Clustering is a powerful tool that allows you to transform profile information into a richly interactive map. It creates an element for each field value in the profile and draws a connection from the element to that value.

A quick example

There are hidden relationships in much of the data you have stored in spreadsheets, they're just not stored as explicitly from/to connections. Most of you probably have a spreadsheet full of contacts, with one column storing the person's name and another column storing the organization she works for. If you imported this directly into Kumu, you'd end up with a map like this:

Elements with no relationships

Not that eye opening, right? With other tools, if you wanted to see the relationship view you'd have to create a separate connections worksheet pointing each person to the organization they work for and then import both into Kumu.

With Kumu, just click the settings button on the right side of the map and then choose "cluster." You'll see a checklist of all the fields (except those you've disabled for clustering) that you can use to activate any number of clusters. In this example, we'd choose organization. Voila! You now have a relational map of all the people and organizations without ever having to do the import workaround.

Elements with relationships

Choosing what to cluster by

First, make sure that you have added data for at least some of the elements for the field you want to cluster by. This could be a field like "Organization" that stores the organization(s) each person works for, or it may be another field like:

  • Skills
  • Region
  • Initiative
  • Sector

Here's a quick look at a sample map before clustering has been activated:

Civic Canopy without clusters

Activating clusters

Once you have data that you want to cluster by, click on the settings icon on the right side of the map. Choose "cluster" and this will open a pane in the sidebar with checkboxes for each field. Simply check the box for each field you want to cluster by. You can cluster by as many fields as you'd like.

Let's say we check "Collective Impact-ish Initiative". You'll now see the various initiatives drawn as elements and connected to the people who are involved in each initiative.

Civic Canopy clustered by collective impact initiative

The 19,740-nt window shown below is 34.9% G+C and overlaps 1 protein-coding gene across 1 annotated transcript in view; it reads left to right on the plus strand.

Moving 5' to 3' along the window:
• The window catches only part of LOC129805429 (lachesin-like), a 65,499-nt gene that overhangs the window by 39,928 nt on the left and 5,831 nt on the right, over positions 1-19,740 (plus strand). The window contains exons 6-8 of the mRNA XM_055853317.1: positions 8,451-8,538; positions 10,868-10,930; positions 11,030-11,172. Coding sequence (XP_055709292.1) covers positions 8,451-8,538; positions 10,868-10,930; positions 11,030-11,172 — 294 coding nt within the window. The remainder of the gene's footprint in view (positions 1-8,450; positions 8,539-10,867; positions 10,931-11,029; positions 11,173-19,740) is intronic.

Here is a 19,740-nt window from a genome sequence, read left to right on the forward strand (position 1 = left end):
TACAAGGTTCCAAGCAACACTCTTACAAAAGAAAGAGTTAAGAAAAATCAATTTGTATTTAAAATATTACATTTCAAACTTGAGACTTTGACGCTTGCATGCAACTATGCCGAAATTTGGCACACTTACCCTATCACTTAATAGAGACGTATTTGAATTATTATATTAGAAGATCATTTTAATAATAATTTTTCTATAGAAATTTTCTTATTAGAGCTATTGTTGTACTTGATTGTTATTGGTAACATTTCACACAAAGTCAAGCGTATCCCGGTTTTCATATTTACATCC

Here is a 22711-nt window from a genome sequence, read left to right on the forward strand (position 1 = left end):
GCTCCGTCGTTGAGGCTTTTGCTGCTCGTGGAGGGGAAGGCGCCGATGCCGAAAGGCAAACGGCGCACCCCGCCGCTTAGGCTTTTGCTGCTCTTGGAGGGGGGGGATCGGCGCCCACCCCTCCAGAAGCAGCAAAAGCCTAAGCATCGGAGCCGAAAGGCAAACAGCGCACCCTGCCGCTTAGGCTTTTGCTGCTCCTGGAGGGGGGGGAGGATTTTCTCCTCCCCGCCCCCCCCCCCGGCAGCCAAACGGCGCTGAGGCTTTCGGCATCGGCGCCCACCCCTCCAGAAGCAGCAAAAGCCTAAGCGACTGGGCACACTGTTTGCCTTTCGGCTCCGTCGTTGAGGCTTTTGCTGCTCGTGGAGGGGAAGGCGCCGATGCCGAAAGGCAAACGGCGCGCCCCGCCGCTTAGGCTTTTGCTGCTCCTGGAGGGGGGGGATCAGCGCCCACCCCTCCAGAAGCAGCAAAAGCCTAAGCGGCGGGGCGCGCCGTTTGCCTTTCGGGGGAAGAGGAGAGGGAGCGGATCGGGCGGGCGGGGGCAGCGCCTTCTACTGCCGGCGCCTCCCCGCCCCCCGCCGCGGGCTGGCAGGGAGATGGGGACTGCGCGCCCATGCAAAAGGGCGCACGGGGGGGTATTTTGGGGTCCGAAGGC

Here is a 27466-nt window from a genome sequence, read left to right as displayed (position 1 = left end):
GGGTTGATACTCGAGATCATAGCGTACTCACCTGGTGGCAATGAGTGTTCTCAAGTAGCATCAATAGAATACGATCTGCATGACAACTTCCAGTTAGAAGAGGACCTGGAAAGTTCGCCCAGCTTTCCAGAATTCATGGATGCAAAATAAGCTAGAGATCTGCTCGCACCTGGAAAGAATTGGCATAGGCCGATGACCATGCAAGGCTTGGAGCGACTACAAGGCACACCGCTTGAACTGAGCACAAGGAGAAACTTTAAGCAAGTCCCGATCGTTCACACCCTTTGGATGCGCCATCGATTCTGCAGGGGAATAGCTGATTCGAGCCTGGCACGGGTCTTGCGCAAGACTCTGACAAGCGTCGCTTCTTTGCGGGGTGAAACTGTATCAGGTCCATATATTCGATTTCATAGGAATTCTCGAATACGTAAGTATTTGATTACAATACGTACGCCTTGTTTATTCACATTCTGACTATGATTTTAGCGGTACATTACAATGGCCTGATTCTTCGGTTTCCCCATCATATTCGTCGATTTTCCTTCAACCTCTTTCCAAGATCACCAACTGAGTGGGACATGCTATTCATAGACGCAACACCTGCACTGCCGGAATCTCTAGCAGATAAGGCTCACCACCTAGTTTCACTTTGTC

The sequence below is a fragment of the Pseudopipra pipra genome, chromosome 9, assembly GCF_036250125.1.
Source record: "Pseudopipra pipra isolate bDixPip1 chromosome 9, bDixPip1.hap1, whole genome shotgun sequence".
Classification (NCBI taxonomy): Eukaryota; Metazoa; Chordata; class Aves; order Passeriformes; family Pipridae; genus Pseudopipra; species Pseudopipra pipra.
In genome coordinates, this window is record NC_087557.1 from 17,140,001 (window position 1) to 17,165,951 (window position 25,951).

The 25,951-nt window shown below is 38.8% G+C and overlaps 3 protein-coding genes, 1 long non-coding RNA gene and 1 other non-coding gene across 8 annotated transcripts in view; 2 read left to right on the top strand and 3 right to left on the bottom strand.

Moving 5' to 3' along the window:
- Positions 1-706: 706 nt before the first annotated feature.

Saving clusters

If you save the changes to the view while you have fields checked for clustering, those fields will be clustered automatically anytime someone loads the map with that view active.

Limiting which fields can be clustered

If you'd like to hide certain fields from showing up in the clustering menu, use the field settings to disable clustering.

clustering menu

If you want to disable any of the core fields (label, description, tags or type), you'll need to use the field settings within the main menu.

advanced settings clustering menu

You can access this using the menu in the upper left corner of your map and then choosing "fields". From there, click the core field you'd like to edit.

Advanced Clustering

You can also activate clustering automatically within a view and further customize the behavior by using the cluster setting within the <code>@settings</code> block. Here's the basic format:

@settings {
 cluster: "selector" by "field" as "type";

Both selector and type are optional, and multiple clusters can be added by separating them with a comma. If you just include a field name then clustering will behave identical to the cluster form in the basic editor.

The selector determines which elements to cluster, field determines what to cluster by, and type overrides the element type assigned to the new elements. By default we use the singular form of the field name as the type for both the elements and connections that are created.

Why would I want to customize the type?

Customizing the type is great when you want to cross-match multiple fields, such as "Skills needed" and "Skills offered". In that case, you're probably looking to see the overlap between who's looking to learn a skill and who might be able to teach it. If you use the cluster form to do this you'll get two separate elements for each skill (one for the offer and one for the need). Ideally we want to have a single element for each skill and color the connections by whether it's something the person might be able to teach or if they're interested in learning that skill.

To customize the type, just add as <type> to your cluster declaration:

@settings {
 cluster: "Skills needed" as "Skill", "Skills offered" as "Skill";

You can then add the relevant decorations to your view to color the connection types and see who you could connect to build learning pairs.

How to restrict clustering to a subset of elements

Say you're looking to cluster by "tags" but only want to activate clustering for the people in your map. Just add <selector> by to the beginning of the rule (you can replace "person" with any selector):

@settings {
 cluster: person by "tags";

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